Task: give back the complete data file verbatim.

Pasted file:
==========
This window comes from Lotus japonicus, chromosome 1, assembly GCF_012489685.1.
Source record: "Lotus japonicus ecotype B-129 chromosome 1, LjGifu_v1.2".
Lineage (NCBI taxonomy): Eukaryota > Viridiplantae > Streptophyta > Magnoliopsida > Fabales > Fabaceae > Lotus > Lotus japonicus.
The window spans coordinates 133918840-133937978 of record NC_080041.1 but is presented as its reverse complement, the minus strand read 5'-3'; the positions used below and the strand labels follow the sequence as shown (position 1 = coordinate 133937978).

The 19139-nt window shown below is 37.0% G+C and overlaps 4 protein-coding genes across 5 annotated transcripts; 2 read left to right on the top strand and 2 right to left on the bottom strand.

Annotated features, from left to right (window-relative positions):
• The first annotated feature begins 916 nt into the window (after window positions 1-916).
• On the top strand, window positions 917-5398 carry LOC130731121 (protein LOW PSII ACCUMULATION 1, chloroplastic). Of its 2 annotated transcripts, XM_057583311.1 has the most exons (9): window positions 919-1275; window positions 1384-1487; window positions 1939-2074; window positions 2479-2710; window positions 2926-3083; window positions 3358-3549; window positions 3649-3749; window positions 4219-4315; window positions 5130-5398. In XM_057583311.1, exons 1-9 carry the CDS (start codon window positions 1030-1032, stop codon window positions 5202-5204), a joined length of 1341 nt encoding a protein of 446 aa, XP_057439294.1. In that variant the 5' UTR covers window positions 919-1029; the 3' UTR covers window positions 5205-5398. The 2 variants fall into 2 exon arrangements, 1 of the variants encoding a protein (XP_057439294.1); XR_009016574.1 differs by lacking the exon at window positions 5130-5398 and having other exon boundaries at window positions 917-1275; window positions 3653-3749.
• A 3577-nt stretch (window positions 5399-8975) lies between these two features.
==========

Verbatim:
This window comes from Lotus japonicus, chromosome 1, assembly GCF_012489685.1.
Source record: "Lotus japonicus ecotype B-129 chromosome 1, LjGifu_v1.2".
Lineage (NCBI taxonomy): Eukaryota > Viridiplantae > Streptophyta > Magnoliopsida > Fabales > Fabaceae > Lotus > Lotus japonicus.
The window spans coordinates 133918840-133937978 of record NC_080041.1 but is presented as its reverse complement, the minus strand read 5'-3'; the positions used below and the strand labels follow the sequence as shown (position 1 = coordinate 133937978).

The 19139-nt window shown below is 37.0% G+C and overlaps 4 protein-coding genes across 5 annotated transcripts; 2 read left to right on the top strand and 2 right to left on the bottom strand.

Annotated features, from left to right (window-relative positions):
• The first annotated feature begins 916 nt into the window (after window positions 1-916).
• On the top strand, window positions 917-5398 carry LOC130731121 (protein LOW PSII ACCUMULATION 1, chloroplastic). Of its 2 annotated transcripts, XM_057583311.1 has the most exons (9): window positions 919-1275; window positions 1384-1487; window positions 1939-2074; window positions 2479-2710; window positions 2926-3083; window positions 3358-3549; window positions 3649-3749; window positions 4219-4315; window positions 5130-5398. In XM_057583311.1, exons 1-9 carry the CDS (start codon window positions 1030-1032, stop codon window positions 5202-5204), a joined length of 1341 nt encoding a protein of 446 aa, XP_057439294.1. In that variant the 5' UTR covers window positions 919-1029; the 3' UTR covers window positions 5205-5398. The 2 variants fall into 2 exon arrangements, 1 of the variants encoding a protein (XP_057439294.1); XR_009016574.1 differs by lacking the exon at window positions 5130-5398 and having other exon boundaries at window positions 917-1275; window positions 3653-3749.
• A 3577-nt stretch (window positions 5399-8975) lies between these two features.